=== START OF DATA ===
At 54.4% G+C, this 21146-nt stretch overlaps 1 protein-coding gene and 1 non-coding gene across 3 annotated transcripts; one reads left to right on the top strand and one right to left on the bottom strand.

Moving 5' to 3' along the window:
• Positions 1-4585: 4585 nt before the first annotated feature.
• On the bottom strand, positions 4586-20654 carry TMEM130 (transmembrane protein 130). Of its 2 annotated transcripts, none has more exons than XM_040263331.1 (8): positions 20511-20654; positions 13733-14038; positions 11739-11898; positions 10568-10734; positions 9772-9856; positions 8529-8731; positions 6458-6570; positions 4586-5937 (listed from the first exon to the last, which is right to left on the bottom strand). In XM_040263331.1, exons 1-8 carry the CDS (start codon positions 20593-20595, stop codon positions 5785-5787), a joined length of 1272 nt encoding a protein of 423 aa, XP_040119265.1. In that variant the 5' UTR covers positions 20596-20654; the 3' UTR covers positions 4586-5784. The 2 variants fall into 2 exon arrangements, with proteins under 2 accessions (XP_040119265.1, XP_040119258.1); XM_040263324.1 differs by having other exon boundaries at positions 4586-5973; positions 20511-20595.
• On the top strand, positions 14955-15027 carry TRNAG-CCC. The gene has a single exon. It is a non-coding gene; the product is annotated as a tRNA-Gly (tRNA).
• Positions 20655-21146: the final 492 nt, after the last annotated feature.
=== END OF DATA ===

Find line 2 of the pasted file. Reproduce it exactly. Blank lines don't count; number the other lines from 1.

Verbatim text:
Moving 5' to 3' along the window: